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Instagram hides ‘false’ content, unless it’s from a politician

Instagram's expanding its fact-checking program but, like Facebook, says it won't keep political speech away from "public debate and scrutiny."

Facebook is expanding its efforts to muffle misinformation on Instagram, which it owns.

In 2018, two reports prepared for the Senate Intelligence Committee found that when it came to Russia’s misinformation campaign in the 2016 US presidential election, Instagram was where the real action was: researchers counted more Instagram reactions to fake news than on Facebook and Twitter combined.

Instagram launched a fact-checking program a few months after the reports came out…

…then said Yikes, this is a sticky wicket a month later. Some places don’t have fact-checkers, different places have different standards of what constitutes journalism, it takes a long time to verify content, and it’s hard to figure out how to treat opinion and satire, Facebook explained, saying that it’s working on improving machine learning to help.

Be that as it may, on Monday, Facebook announced that it’s taking Instagram’s limited, experimental fact-checking program worldwide, hooking up with fact-checking organizations around the globe so they can assess and rate misinformation on Instagram.

Instagram’s fact-checking program relies on 45 third-party organizations that review and label false information on the photo/video-sharing platform. From Monday’s post:

We want you to trust what you see on Instagram.

What does THAT mean?

Just like on Facebook, Instagram won’t be removing content flagged by a fact-checker. Rather, it will reduce its distribution by hiding it from the Explore and hashtag pages. Photos and videos marked as false will also be covered with an interstitial warning blocking the content in the feed or Stories until users tap again to see the post.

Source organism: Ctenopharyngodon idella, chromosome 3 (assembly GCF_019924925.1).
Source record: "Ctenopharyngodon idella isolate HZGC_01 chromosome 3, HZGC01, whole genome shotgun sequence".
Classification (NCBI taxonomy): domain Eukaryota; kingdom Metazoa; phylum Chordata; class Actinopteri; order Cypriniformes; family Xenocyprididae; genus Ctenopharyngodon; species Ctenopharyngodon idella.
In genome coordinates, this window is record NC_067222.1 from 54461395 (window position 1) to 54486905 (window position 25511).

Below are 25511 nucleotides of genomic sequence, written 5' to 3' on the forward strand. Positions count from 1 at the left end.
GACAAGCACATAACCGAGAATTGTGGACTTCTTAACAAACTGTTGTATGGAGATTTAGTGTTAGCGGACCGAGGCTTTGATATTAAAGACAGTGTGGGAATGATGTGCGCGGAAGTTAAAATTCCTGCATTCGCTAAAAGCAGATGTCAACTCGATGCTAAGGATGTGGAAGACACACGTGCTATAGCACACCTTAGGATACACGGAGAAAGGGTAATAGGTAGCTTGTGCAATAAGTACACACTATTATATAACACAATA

The labels enable people to “decide for themselves what to read, trust, and share,” Facebook says. Those labels will show up everywhere on the Instagram platform – in a user’s feed, profile, stories, and direct messages, regardless of the country in which users are located. Instagram’s initial fact-checking program was limited to the US.

In October, Facebook had announced that it was rolling out the same kind of interstitial labels on its main platform.

Facebook says it will also stitch together fact-checking across its main platform and Instagram: starting on Monday, 16 December, anything that’s labeled as false (or partly false) on Facebook will automatically be labeled as such on Instagram, and vice versa. In order to find and label misinformation across its platforms, Facebook says it uses image-matching technology.

The label will link to a fact-checker’s rating and provide links to articles from credible sources that debunk the claim(s) made in the post. Accounts that repeatedly get false-content flags will be removed from Explore and hashtag pages, making them harder to find.

Oh, you’re a politician? Never you mind.

Instagram, like parent company Facebook, says it isn’t going to do any of this to politicians’ original speech. In the world of political discourse, the past few years have made it crystal clear that one person’s gobbledygook is another person’s common sense. Thus, fact-checkers aren’t going to try to suss out which is which, since Instagram won’t be sending politicians’ posts to them.

For over a year, Facebook has been practicing this hands-off approach to political speech. In September, Facebook’s VP of Global Affairs and Communications Nick Clegg explained that it’s all part of the company’s “YOU decide” stance:

We don’t believe …that it’s an appropriate role for us to referee political debates and prevent a politician’s speech from reaching its audience and being subject to public debate and scrutiny.

Instagram’s newly expanded misinformation program is only one of its efforts to make the platform safer. Also on Monday, it started telling users when their photo or video captions may be considered offensive: an expansion of what it started in July, when the platform started asking bullies if they really wanted to say that? in what looks like offensive/bullying comments.


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